Starch, polymer of glucose
Aquero is interested in biological polymers, particularly polyamino acids (e.g., polyaspartic acid) and the polysaccharides (e.g., starch and cellulose).  These materials, and their building blocks, may be combined to form grafts and blends with improved properties.  We also respect and routinely work with vinyl polymers, which are very capable molecules, other conventional chemicals, and their interactions with the biological polymers.


Our biopolymer story is closely tied to a larger effort that began mainly in the United States, England, Europe, and Japan, in the 1980's and peaked in the 1990's.  Research and development programs collectively measured well into the $100's of millions.  The idea was to introduce polyaspartates and related molecules into some global commodity markets as alternatives to polyacrylates and other acrylate-containing polymers, which are non-biodegradable and persistent in the environment.  This effort was a technical success in that polyaspartates with good performance were identified, manufactured, and sold on a commercial scale.  However, the overall effort is not viewed as very successful commercially because no company has been able to make and sell polyaspartates at levels much more than 25 million pounds annually.  R&D programs in this area in the major companies were essentially over by the late 1990's.

Terpolymer of aspartate, asparagine, and succinimide

Polyamino acids

The polyamino acids are comprised of amino-acid building blocks, in particular aspartic acid.  Also of notable interest to Aquero Company is the amino acid asparagine, a simple variant of aspartic acid.  Aspartic acid and its anionic form, aspartate, are very closely analogous to the commodity, vinyl building block, acrylic acid and its anionic form, acrylate.  Similarly, asparagine is very closely analogous to the commodity, vinyl building block, acrylamide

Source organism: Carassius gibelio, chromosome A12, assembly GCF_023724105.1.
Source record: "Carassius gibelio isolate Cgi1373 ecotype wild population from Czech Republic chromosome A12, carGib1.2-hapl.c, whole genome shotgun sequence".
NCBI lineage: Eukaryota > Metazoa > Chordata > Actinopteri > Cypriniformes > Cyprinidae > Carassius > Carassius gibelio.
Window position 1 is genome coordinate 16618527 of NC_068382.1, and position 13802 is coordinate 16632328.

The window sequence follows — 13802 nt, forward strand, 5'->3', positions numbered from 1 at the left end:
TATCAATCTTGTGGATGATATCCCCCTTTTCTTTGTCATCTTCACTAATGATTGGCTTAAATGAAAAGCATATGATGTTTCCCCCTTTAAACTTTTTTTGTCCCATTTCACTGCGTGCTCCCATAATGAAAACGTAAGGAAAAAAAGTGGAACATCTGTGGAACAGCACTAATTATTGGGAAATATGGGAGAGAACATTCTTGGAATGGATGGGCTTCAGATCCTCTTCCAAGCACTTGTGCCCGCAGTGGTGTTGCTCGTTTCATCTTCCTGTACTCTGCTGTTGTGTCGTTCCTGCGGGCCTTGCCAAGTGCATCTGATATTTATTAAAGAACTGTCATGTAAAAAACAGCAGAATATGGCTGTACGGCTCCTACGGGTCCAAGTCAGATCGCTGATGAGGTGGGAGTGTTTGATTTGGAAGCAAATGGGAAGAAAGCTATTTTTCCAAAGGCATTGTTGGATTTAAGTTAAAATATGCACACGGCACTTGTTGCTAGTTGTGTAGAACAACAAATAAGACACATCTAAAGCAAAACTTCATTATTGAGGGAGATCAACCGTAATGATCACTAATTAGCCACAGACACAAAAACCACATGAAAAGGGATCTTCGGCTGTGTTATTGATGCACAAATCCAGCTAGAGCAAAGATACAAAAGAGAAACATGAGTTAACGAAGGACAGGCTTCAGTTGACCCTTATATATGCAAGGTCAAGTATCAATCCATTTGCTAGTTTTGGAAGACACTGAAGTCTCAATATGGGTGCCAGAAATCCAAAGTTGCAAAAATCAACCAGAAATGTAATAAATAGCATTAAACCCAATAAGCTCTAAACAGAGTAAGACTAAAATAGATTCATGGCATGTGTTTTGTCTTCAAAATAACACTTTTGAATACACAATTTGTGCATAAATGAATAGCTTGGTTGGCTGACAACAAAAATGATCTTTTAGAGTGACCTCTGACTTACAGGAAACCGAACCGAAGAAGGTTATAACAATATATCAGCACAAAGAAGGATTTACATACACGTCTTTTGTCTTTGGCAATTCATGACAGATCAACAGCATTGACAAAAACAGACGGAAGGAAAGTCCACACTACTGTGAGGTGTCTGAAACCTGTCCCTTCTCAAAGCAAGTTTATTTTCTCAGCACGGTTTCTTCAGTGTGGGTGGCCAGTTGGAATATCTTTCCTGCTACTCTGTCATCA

Consequently, there arose the aforementioned concept that it might be a good idea to develop replacements for the acrylate/
acrylamides, using polyaspartates and copolymers of aspartate and asparagine.  Because the markets are so large, the potential reward for developing this new class of biopolymers was also seen as very large and inviting.

Conversion of Aspartic acid to Polysuccinimide to Polyaspartate

Thermal polymerization of aspartic acid first produces polysuccinimide, the ring-closed form of the polymer.  The succinimide residues are ring-opened by mild, alkaline treatment to produce polyaspartate.  Succinimide residues also may be ring-opened by nucleophiles other than hydroxide.  This enables production of high-value derivatives such as hydrophobized, cationized, hydrogen-bonding copolymers that fulfill specific market niches.




Polysaccharides are another major class of biological polymers.  The polysaccharides are comprised of simple carbohydrates, or "sugars," or "monosaccharides", as building blocks.  Glucose, for example, is the most common of the simple carbohydrates.   In fact the polymers of glucose, in particular cellulose, are easily the most abundant molecules in nature. Cellulose makes up cell walls and other structural components of plants and many algae.  Starch, the other principal polymer of glucose,  is the main storage molecule in all higher plants and again in many algae. 

Starch and cellulose are relatively cheap and available materials.  However, neither are very functional from a strictly chemical point of view.  For example, they are not ionic and do not perform like acrylate/acrylamides.  Because starch and cellulose are polymeric materials and various reactions could be undertaken to make them ionic, they have been evaluated extensively for markets such as superabsorbents.  To date there has been no real success in that effort, due to the low cost and availability of their vinyl counterparts.